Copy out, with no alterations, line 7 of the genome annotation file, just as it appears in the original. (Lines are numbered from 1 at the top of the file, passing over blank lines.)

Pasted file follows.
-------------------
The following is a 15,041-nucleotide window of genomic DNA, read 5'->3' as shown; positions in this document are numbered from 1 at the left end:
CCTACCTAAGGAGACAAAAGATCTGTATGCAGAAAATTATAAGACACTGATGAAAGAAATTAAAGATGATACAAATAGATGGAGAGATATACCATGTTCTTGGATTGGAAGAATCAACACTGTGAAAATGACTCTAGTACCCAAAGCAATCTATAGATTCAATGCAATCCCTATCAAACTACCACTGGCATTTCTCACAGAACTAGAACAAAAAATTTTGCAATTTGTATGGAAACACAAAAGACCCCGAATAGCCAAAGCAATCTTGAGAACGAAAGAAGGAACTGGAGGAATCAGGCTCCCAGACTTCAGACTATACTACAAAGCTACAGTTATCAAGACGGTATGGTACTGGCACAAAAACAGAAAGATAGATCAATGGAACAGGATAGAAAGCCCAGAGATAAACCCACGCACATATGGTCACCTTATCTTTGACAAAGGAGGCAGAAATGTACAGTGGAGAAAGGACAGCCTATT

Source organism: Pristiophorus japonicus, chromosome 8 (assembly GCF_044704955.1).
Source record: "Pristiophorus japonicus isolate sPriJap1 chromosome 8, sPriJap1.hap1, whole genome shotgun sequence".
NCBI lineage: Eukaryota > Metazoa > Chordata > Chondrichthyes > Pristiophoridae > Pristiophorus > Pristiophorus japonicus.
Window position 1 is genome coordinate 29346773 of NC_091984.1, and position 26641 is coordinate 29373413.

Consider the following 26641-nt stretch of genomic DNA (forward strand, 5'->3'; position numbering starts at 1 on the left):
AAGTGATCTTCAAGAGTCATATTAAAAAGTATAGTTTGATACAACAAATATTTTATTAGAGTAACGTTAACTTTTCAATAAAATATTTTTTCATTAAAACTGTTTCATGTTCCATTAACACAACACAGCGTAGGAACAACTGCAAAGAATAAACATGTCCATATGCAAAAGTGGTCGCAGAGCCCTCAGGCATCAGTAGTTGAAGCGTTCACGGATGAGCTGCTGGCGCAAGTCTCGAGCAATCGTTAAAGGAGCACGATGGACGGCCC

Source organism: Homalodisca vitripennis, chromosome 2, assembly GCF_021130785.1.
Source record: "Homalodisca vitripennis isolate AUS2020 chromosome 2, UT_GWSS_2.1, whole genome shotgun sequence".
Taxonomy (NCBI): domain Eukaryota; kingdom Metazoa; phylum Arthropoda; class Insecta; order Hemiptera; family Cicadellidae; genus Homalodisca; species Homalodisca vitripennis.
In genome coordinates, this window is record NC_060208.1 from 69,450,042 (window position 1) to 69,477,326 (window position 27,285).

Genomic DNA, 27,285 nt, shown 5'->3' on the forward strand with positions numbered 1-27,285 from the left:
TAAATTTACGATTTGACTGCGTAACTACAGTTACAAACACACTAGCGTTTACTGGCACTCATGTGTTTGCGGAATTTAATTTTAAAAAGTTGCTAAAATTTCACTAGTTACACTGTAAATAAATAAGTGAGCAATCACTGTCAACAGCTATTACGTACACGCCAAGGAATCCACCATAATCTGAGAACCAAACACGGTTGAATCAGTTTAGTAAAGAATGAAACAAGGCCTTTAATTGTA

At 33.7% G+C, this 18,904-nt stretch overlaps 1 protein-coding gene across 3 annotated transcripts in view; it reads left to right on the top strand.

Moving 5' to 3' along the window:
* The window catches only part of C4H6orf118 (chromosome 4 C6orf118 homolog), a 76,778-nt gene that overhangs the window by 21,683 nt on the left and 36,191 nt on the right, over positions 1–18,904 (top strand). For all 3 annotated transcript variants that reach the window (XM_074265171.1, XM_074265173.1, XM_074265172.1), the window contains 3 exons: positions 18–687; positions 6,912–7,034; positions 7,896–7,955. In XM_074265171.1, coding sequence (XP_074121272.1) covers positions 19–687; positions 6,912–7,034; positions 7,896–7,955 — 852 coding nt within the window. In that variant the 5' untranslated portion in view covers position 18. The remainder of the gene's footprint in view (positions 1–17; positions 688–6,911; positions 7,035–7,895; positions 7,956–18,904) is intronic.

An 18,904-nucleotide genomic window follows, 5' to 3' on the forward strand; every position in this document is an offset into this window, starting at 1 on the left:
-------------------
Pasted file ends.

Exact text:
Consider the following 26641-nt stretch of genomic DNA (forward strand, 5'->3'; position numbering starts at 1 on the left):